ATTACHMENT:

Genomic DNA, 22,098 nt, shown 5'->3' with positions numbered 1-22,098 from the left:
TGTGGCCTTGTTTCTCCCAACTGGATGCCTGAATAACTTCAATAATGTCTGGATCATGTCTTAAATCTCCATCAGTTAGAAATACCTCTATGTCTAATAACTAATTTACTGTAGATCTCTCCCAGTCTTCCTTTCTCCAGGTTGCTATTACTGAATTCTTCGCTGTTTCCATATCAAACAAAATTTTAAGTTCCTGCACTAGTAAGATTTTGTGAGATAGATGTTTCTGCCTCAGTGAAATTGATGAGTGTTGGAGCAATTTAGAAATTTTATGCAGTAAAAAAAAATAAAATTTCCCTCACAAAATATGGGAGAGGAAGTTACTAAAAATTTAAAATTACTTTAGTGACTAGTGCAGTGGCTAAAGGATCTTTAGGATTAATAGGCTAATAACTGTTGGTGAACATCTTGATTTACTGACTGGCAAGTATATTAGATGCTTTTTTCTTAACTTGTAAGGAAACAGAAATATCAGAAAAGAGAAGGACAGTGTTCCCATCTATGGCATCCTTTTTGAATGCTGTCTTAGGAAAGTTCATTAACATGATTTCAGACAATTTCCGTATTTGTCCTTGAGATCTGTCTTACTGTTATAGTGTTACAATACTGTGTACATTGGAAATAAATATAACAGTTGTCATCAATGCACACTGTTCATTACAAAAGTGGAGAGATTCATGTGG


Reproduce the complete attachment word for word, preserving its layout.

Genomic DNA, 22,098 nt, shown 5'->3' with positions numbered 1-22,098 from the left:
TGTGGCCTTGTTTCTCCCAACTGGATGCCTGAATAACTTCAATAATGTCTGGATCATGTCTTAAATCTCCATCAGTTAGAAATACCTCTATGTCTAATAACTAATTTACTGTAGATCTCTCCCAGTCTTCCTTTCTCCAGGTTGCTATTACTGAATTCTTCGCTGTTTCCATATCAAACAAAATTTTAAGTTCCTGCACTAGTAAGATTTTGTGAGATAGATGTTTCTGCCTCAGTGAAATTGATGAGTGTTGGAGCAATTTAGAAATTTTATGCAGTAAAAAAAAATAAAATTTCCCTCACAAAATATGGGAGAGGAAGTTACTAAAAATTTAAAATTACTTTAGTGACTAGTGCAGTGGCTAAAGGATCTTTAGGATTAATAGGCTAATAACTGTTGGTGAACATCTTGATTTACTGACTGGCAAGTATATTAGATGCTTTTTTCTTAACTTGTAAGGAAACAGAAATATCAGAAAAGAGAAGGACAGTGTTCCCATCTATGGCATCCTTTTTGAATGCTGTCTTAGGAAAGTTCATTAACATGATTTCAGACAATTTCCGTATTTGTCCTTGAGATCTGTCTTACTGTTATAGTGTTACAATACTGTGTACATTGGAAATAAATATAACAGTTGTCATCAATGCACACTGTTCATTACAAAAGTGGAGAGATTCATGTGG